The people who maintain Python and key Python platforms want to help you protect the code you write and depend on. [...] Publishing that package is a great way of making it so other people can run and deploy it, even within other parts of your organization. But -- who actually has the keys to the castle? Who can upload a new version, or delete a version that has a problem? You should probably make sure multiple people have either "owner" or "maintainer" privileges on the project on PyPI. And you should review your project security history display, which lists sensitive events (such as "file removed from release version 1.0.1") in your PyPI user account and your PyPI project. We just added this display, so you can look at things that have happened in your user account or project, and check for signs someone's stolen your credentials.

  • py3status v3.20 – EuroPython 2019 edition

    Shame on me to post this so long after it happened… Still, that’s a funny story to tell and a lot of thank you to give so let’s go!

  • Finding Python Developers for Your Startup

    Recently I stumble across a situation while I was helping out for one of the events for JuniorDev SG. There was not a lot of Python developers and some of my other developer's friend. Said that they hardly encounter any developer friends who are using Python for their work. It begins during a conversation, where one of the attendees for a JuniorDev SG event. Approached me to search for Python developers to work for their startup based in Singapore.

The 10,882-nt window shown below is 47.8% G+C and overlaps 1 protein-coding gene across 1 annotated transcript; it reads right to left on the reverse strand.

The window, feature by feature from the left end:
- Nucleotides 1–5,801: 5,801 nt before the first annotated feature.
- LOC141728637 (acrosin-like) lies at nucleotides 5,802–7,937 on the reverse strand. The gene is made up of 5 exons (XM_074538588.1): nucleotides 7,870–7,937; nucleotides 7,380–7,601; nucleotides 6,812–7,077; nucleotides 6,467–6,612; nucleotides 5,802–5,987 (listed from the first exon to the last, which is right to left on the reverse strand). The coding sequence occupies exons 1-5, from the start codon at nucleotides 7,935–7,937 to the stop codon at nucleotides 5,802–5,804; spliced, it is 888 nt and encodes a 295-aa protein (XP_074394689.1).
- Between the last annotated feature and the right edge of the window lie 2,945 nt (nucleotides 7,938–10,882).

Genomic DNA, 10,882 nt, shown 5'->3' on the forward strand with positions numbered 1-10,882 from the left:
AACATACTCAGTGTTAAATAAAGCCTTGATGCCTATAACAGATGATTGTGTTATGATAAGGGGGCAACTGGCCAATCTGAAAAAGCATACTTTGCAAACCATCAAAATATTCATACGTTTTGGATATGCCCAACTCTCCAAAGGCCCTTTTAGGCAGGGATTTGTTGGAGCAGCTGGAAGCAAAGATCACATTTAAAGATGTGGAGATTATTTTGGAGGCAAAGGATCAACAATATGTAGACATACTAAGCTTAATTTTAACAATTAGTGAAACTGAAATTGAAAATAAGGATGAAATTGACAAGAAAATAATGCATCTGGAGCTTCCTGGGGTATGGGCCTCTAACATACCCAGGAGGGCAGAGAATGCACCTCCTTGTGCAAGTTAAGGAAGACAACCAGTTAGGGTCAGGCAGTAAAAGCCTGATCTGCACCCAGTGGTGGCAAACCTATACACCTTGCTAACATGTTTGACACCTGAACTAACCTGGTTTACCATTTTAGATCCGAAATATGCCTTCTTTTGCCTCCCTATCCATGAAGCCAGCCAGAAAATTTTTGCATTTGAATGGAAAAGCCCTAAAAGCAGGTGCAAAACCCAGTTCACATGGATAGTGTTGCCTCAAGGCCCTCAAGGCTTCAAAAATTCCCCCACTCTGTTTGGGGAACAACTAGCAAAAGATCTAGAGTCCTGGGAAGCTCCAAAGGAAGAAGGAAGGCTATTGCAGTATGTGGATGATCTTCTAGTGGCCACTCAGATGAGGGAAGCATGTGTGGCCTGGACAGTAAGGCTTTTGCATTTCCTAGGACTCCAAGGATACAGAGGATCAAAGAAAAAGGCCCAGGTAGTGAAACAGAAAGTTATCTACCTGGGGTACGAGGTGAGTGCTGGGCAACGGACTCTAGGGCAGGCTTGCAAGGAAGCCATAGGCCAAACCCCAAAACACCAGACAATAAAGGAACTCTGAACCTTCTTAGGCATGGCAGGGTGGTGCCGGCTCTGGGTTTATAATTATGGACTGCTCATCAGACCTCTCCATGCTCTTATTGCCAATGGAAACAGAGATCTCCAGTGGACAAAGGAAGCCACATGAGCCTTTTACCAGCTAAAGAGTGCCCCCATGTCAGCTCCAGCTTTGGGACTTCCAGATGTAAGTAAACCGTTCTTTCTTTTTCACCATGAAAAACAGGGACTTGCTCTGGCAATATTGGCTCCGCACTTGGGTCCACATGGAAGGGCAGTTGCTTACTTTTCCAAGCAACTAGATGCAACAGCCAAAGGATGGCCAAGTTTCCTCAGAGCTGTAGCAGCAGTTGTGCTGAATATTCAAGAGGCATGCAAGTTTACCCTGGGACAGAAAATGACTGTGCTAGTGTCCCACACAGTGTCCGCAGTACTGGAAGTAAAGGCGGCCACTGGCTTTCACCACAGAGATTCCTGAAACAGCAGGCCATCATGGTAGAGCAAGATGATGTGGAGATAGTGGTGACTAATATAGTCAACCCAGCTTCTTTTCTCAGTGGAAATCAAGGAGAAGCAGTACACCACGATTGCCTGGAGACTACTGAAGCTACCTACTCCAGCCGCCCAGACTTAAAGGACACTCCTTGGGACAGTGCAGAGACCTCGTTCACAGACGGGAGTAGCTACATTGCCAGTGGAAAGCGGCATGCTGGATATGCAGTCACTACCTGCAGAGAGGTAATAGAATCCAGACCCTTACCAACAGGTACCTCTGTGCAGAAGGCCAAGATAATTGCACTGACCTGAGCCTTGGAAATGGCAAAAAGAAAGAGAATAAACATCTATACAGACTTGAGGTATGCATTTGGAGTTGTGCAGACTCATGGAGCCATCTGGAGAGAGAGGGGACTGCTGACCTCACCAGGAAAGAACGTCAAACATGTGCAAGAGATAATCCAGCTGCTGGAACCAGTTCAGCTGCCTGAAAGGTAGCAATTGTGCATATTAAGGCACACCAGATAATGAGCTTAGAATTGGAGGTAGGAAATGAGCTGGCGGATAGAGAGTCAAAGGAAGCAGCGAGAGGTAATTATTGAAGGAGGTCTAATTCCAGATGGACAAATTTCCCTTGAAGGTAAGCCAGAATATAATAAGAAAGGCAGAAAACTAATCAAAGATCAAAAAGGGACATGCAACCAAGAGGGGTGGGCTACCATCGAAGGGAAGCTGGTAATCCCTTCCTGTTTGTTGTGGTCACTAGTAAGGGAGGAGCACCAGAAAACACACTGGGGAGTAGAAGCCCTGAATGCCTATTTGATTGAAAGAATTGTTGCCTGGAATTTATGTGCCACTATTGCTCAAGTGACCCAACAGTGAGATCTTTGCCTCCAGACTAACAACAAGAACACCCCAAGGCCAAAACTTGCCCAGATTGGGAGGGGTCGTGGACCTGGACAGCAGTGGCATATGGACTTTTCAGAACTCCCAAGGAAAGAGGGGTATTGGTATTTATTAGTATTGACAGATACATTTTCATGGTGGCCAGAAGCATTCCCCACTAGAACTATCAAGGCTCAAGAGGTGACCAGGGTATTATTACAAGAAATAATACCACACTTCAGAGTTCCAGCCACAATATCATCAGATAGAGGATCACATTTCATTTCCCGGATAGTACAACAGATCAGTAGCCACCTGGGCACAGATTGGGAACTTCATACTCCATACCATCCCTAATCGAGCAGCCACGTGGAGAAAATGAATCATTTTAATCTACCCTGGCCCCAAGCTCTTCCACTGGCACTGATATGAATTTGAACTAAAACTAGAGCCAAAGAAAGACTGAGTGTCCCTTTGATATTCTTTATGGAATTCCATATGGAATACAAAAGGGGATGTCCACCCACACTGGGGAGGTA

Geary 3.34 Debuts with Deeper GNOME Contacts Integration, Other Changes

The Geary email client has issued a brand new release, and in this post I tell you a bit about it. Geary 3.34.0 — you may recall that Geary switched to following GNOME numbering last year — is the latest update to this web-mail friendly mail tool, and there’s healthy dose of improvement on offer, as noted in the release notes. Among them is deeper integration with GNOME Contacts. Geary’s in-app contacts pop-over now supports adding and editing contacts stored in the GNOME Contacts app, and is able to auto-complete email addresses based on data from contacts too. Serial typo-makers like me will appreciate the spell checker now covering the mail composer’s subject line; while the addition of support for Outlook-specific email attachments (TNEF) will please those who regularly run in to issues on that front. Other changes in Geary 3.34.0 include “a substantial number” of server compatibility improvements, background syncing tweaks, and other bug fixes. Read more

today's howtos

Best free Linux firewalls of 2019: go beyond Iptables for desktops and servers

Linux distros will often come with at least a basic firewall bundled with it. Often this won't be active by default so will need to be activated. Additionally this will likely be the standard Iptables supplied, even though less experienced users may struggle with it. UFW - Uncomplicated Firewall is also bundled with some distros, and aims to make the process simpler. However, there are distros and applications out there that can cater for the more advanced user and the less experienced one, making it easier to setup and configure a firewall that works for your needs. Some, like ClearOS build it directly into the operating system as part of its security focus, but most other options would be applications that aim to block rogue IPs, monitor ports, and prevent otherwise prevent bad packets from interfering with your machine. For most home users there are few actual settings that need to be customized, so simple apps can be popular, but for those looking to manage their machine as a server, additional controls and advanced command options will tend to be the more welcome. Read more